Happy is that country, fellow-citizens, and only that, where the laws are not only just and equal, but supreme and irresistible; where selfish interests and disorderly passions are curbed by an arm to which they must submit. We look back with horror and affright to the dark and troubled ages when a cruel and gloomy superstition tyrannized over the people of Europe; dreaded alike by kings and people, by governments and individuals; before which the law had no force, justice no respect, and mercy no influence. The sublime precepts of morality, the kind and endearing charities, the true and rational reverence for a bountiful Creator, which are the elements and the life of our religion, were trampled upon, in the reckless career of ambition, pride, and the lust of power. Nor was it much better when the arm of the warrior and the sharpness of his sword determined every question of right, and held the weak in bondage to the strong; and the revengeful feuds of the great involved in one common ruin



themselves and their humblest vassals. These disastrous days are gone, never to return. There is no power but the Law, which is the power of all; and those who administer it are the masters and the ministers of all.



In the fate of the Aborigines of our country- the American Indians there is much, fellow-citizens, to awaken our sympathy, and much to disturb the sobriety of our judgment; much which may be urged to excuse their own atrocities; much in their characters which betrays us into an involuntary admiration. If they had the vices of savage life, they had the virtues also. They were true to their country, their friends, and their homes. If they forgave not injury, neither did they forget kindness. If their vengeance was terrible, their fidelity and generosity were unconquerable also. Their love, like their hate, stopped not on this side of the grave.

But where are they? Where are the villages, and warriors, and youth? the sachems and tribes? the hunters and their families? They have perished! They are consumed. The wasting pestilence has not alone done the mighty work. No, nor famine nor war. There has been a mightier power, a moral canker, which hath eaten into their heart-cores - a plague, which the touch of the white man communicated- a poison, which betrayed them into a lingering ruin. The winds of the Atlantic fan not a single region which they may now call their own.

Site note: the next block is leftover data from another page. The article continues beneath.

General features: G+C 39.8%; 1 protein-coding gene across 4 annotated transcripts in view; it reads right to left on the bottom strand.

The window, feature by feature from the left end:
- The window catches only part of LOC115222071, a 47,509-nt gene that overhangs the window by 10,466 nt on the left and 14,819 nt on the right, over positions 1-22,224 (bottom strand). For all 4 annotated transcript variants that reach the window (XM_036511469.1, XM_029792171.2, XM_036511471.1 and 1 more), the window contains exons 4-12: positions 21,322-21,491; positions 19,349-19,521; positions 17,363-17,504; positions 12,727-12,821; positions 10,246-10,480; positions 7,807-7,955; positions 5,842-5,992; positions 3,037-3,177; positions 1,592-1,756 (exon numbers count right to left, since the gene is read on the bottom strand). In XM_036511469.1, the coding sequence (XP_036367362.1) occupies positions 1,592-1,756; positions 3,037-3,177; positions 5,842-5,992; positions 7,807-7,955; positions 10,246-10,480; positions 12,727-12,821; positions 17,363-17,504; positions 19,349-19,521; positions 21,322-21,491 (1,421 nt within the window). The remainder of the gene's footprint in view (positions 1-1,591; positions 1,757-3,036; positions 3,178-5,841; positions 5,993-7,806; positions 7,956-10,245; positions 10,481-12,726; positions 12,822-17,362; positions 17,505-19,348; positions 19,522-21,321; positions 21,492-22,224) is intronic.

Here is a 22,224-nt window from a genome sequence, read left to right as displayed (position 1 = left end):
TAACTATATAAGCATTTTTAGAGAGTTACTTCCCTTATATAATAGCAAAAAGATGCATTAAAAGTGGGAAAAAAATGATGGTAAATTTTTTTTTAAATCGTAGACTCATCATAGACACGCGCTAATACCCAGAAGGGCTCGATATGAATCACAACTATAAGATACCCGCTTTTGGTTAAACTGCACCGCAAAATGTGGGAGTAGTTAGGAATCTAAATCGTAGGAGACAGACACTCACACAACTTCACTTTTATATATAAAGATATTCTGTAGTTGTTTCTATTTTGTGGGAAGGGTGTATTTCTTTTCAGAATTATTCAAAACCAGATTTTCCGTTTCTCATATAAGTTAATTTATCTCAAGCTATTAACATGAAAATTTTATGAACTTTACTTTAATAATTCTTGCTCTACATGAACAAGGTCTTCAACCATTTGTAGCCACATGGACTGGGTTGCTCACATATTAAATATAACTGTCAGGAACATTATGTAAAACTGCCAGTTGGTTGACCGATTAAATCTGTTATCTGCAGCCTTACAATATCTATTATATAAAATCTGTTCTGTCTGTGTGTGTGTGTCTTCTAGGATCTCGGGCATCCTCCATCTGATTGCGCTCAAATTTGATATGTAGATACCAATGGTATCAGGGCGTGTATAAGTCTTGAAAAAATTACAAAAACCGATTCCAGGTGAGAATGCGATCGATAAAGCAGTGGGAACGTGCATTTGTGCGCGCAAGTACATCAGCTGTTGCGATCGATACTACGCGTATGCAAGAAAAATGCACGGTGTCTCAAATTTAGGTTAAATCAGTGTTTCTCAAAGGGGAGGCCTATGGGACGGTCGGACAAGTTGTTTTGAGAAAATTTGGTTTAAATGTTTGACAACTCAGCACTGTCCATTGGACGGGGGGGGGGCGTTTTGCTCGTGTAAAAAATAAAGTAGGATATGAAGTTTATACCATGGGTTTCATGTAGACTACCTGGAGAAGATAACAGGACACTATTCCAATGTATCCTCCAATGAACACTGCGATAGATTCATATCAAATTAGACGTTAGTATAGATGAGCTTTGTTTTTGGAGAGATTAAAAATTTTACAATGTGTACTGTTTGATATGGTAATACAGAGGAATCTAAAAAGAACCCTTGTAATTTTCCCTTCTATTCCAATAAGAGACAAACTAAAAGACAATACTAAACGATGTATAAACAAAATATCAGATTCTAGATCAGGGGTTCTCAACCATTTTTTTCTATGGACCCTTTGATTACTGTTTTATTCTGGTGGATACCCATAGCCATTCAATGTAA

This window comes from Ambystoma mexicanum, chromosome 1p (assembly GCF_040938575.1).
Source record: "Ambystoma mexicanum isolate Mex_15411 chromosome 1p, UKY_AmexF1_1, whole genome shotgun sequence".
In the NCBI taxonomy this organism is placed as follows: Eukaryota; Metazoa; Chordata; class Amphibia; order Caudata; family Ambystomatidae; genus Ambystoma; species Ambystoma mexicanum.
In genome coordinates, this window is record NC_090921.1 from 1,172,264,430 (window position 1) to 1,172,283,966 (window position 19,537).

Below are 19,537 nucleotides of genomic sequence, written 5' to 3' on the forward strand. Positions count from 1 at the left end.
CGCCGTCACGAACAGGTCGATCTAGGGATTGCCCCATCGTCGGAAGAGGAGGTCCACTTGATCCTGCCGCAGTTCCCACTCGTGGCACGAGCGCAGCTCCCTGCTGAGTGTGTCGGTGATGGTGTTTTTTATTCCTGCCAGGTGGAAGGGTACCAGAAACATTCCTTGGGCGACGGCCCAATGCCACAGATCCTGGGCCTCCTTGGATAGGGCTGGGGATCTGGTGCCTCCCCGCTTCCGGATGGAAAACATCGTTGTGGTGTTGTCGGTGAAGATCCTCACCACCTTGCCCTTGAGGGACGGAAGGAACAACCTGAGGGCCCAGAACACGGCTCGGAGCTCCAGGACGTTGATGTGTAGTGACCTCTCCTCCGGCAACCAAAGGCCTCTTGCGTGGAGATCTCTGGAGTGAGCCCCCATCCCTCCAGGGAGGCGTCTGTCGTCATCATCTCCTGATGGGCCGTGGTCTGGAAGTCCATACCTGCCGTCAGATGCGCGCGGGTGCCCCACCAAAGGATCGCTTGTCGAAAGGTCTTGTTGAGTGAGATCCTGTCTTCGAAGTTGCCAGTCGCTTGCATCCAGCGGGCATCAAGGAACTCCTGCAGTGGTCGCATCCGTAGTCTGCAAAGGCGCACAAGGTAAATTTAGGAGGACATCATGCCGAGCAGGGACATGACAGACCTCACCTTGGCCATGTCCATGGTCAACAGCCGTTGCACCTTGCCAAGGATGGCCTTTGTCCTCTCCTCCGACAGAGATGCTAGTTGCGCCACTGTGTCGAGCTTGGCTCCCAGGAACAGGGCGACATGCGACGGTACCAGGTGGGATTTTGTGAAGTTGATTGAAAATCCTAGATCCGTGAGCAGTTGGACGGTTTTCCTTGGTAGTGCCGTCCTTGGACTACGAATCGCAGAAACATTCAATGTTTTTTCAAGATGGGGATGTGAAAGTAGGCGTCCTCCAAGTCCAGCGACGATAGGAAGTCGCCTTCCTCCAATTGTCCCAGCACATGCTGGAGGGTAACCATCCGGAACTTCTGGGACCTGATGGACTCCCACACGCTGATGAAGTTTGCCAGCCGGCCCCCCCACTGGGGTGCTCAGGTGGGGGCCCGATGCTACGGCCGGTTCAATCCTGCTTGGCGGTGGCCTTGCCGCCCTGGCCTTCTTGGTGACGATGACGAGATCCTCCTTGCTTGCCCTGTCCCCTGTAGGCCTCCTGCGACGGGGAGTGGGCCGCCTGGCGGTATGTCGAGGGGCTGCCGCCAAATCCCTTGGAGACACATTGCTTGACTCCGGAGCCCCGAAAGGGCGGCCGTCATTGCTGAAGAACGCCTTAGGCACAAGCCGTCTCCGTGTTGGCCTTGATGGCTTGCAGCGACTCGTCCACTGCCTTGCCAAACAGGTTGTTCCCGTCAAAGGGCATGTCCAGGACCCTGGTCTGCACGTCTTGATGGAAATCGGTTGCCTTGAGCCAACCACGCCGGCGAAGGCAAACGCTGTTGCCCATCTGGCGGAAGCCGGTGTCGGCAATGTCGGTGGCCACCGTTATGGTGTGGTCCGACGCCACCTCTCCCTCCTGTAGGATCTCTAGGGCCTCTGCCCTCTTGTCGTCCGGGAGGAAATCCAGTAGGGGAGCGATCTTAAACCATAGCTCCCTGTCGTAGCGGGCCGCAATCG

Already the last feeble remnants of the race are preparing for their journey beyond the Mississippi. I see them leave their miserable homes, the aged, the helpless, the women, and the warriors, "few and faint, yet fearless still." The ashes are cold on their native hearths. The smoke no longer curls round their lowly cabins. They move on with a slow, unsteady step. The white man is upon their heels, for terror or dispatch; but they heed him not. They turn to take a last look of their deserted villages. They cast a last glance upon the graves of their fathers. They shed no tears; they utter no cries; they heave no groans. There is something in their hearts which passes speech. There is something in their looks, not of vengeance or submission, but of hard necessity, which stifles both; which chokes all utterance; which has no aim or method. It is courage absorbed in despair. They linger but for a moment. Their look is onward. They have

* Pronounced ab-o-rij'i-nis.

passed the fatal stream. It shall never be repassed by them, — no, never. Yet there lies not between us and them an impassable gulf. They know and feel that there is for them still one remove farther, not distant, not unseen: it is to the general burialground of their race.